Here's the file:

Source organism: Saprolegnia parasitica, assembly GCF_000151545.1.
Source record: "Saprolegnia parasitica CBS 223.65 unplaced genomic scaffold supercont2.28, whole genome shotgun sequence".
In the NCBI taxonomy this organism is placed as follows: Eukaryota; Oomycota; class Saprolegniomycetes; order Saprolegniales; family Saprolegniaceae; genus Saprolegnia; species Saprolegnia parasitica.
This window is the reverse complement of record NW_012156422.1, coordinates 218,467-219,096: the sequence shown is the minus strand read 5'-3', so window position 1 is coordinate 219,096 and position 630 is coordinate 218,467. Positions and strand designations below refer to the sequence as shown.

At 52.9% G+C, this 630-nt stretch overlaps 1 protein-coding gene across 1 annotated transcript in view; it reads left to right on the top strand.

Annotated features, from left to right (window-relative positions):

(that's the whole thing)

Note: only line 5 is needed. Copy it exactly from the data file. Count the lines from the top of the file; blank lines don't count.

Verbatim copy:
At 52.9% G+C, this 630-nt stretch overlaps 1 protein-coding gene across 1 annotated transcript in view; it reads left to right on the top strand.